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USA Rugby has two new board members in Jim Brown and Julie Lau. They were put forth by the nominating committee and approved by the board. At Saturday’s biannual Congress meeting, they were ratified by Congress by comfortable margins.
The third candidate put forward by the nominating committee, Jim Eats, was not approved by the board, leaving one seat open. This may mark the first time a nominee didn’t get past the board approval portion of the process, so Eats’ denial is noteworthy.
Heading into the weekend, there was optimism that significant changes to the bylaws, most notably the board seating process, would be agreed upon. There was never going to be a vote, as there’s a mandated 45-day period concerning amendments to the bylaws.
However, several Congress members hoped to come to a consensus on the weekend, so the bandied about amendment’s approval would be imminent. No consensus was reached.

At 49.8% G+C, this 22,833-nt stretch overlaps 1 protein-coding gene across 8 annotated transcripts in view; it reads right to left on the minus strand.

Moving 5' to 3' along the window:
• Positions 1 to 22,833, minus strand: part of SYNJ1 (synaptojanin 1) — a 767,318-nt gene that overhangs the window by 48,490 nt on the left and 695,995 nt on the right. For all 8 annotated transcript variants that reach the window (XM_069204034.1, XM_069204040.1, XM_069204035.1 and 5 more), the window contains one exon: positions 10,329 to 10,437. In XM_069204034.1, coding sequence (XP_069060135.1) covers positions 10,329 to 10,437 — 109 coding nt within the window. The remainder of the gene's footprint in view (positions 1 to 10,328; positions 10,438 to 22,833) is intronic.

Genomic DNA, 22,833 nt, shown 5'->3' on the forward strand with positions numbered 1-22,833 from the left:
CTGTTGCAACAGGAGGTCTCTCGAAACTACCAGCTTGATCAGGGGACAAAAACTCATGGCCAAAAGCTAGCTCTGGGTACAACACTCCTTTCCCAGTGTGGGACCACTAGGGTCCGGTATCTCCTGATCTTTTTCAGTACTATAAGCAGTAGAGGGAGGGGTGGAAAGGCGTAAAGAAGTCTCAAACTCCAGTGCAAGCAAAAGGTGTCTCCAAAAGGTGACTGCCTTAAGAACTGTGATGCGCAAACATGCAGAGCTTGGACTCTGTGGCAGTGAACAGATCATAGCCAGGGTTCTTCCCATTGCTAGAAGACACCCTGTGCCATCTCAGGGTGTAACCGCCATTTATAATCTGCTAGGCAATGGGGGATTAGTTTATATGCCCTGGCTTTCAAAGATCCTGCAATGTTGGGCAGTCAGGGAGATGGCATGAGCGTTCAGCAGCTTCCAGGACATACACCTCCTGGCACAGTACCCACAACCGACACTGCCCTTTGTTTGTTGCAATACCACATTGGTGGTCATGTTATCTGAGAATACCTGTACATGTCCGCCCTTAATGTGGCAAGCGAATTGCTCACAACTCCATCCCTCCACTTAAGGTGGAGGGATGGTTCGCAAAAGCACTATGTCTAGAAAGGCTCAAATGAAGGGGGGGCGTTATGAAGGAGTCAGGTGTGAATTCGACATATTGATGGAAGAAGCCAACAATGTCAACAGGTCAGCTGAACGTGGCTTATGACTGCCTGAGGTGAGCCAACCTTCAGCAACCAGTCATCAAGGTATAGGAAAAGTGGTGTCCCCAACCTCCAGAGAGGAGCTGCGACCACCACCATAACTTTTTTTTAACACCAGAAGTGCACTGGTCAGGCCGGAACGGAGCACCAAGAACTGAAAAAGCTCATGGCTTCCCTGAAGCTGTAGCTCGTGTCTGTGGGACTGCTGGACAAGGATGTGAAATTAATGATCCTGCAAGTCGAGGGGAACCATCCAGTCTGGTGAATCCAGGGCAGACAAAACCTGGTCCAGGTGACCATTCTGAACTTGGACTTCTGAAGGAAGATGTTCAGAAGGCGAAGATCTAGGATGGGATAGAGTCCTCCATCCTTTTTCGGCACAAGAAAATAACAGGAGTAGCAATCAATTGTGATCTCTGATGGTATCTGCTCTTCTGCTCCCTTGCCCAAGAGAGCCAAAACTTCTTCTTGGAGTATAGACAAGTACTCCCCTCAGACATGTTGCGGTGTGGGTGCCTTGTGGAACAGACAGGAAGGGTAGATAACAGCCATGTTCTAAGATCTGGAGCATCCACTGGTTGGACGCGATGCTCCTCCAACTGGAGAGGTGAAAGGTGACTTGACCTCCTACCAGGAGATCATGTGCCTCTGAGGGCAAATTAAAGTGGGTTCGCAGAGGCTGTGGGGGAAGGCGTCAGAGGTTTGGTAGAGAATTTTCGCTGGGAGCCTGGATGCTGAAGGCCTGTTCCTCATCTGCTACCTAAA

Congress also failed to assign terms to the new board members and sort out Paul Santinelli’s future. Most of the seats left open by the exodus following Rugby International Marketing’s collapse weren’t due to come open, and in the case of a resignation, the replacement’s term is dictated by the time left in that of their successor.
Some of the seats have longer terms left than others. To date, none of the new board members, Santinelli, Gus Pichot, Lau or Brown, have been assigned to a specific seat, so none of them know exactly how long they’re to serve. Congress chose to kick that can to the first meeting of 2019.
Congress also needs to make a decision on Santinelli specifically. Depending who you talk to, he was either elected as a transitional member to help populate the board temporarily until more board members could be added through the normal process, or he inherited a seat and would take over the remaining term limit per the bylaws.
Congress also failed to come to a consensus on another bandied about potential amendment, that which would give Congress a second representative to the board. This change was part of the independent review done by SRI, which is still being kept partially behind closed doors, as Congress is yet to see it in its entirety.